Even the word sounds snobbish. The definition isn’t any better: “A perfumed bag used to scent clothes”. However, sachets (sans perfuming or clothing) have been adopted by many tea producers and vendors to package whole leaf tea in a convenient way for undiscerning consumers. Let’s face it. Not all of those that are curious about loose leaf tea want to go through the trouble of using a strainer.

And here’s where I think he’s first gone wrong. he hasn’t really defined what a sachet is, as opposed to a teabag. They are fundamentally the same thing, it’s really just what the manufacturer wants to call it. However, it might generally be considered that a product is more likely to be called a sachet if it has one or more of these characteristics:

  1. It is made of a material claimed to be better than paper
  2. It offers more room for the leaves to expand
  3. It contains leaves of a higher quality and/or bigger size than standard teabags.

Geoff then goes on to say:

The issue for most orthodox tea drinkers isn’t the idea of a filter bag, but rather the material – and the fact that said sachet may prevent whole tea leaves from properly . . . uh . . . breathing. (Their language, not mine.) Many loose leaf tea drinkers believe that confining the leaves to a foreign material while brewing affects the flavor.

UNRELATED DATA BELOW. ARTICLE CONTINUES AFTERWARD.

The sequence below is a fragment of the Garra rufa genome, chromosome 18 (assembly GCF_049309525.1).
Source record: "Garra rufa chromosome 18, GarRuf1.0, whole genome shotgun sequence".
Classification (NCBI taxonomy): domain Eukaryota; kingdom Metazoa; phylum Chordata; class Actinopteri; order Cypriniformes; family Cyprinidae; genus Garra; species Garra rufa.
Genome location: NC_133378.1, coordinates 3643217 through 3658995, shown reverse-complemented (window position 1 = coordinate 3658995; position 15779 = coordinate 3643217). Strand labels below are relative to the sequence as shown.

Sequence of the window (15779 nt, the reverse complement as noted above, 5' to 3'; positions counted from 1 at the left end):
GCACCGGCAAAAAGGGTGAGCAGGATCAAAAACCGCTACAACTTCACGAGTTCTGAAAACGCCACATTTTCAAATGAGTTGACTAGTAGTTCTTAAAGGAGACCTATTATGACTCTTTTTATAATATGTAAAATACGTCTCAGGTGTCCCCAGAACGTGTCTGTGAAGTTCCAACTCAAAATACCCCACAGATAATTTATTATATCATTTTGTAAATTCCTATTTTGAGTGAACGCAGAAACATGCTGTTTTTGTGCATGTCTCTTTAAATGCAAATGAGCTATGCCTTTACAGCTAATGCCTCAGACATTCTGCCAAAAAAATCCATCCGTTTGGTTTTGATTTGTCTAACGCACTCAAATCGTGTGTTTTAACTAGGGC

I, honestly, never had an opinion one way or the other. Granted, I preferred brewing tea loose leaf – even so far as to just put leaves in a mug, no strainer. However, there were plenty of teas out there that were duly sacheted I liked. One of my favorite outfits, Smith Teamaker offered consumers the option of loose leaf or sachet, and I flip-flopped between the two.

It seems like Geoff is setting up an experiment here, and he is. And one imagines that it is the sort of half-arsed experiment that not only has Geoff done in the past, but that I myself have also indulged in. It’s one of the reasons we get on. A love of stupid semi-scientific experiments. I even once shot a video of myself continually re-steeping one tea. It goes for 9 minutes and 10 seconds. Probably best avoided.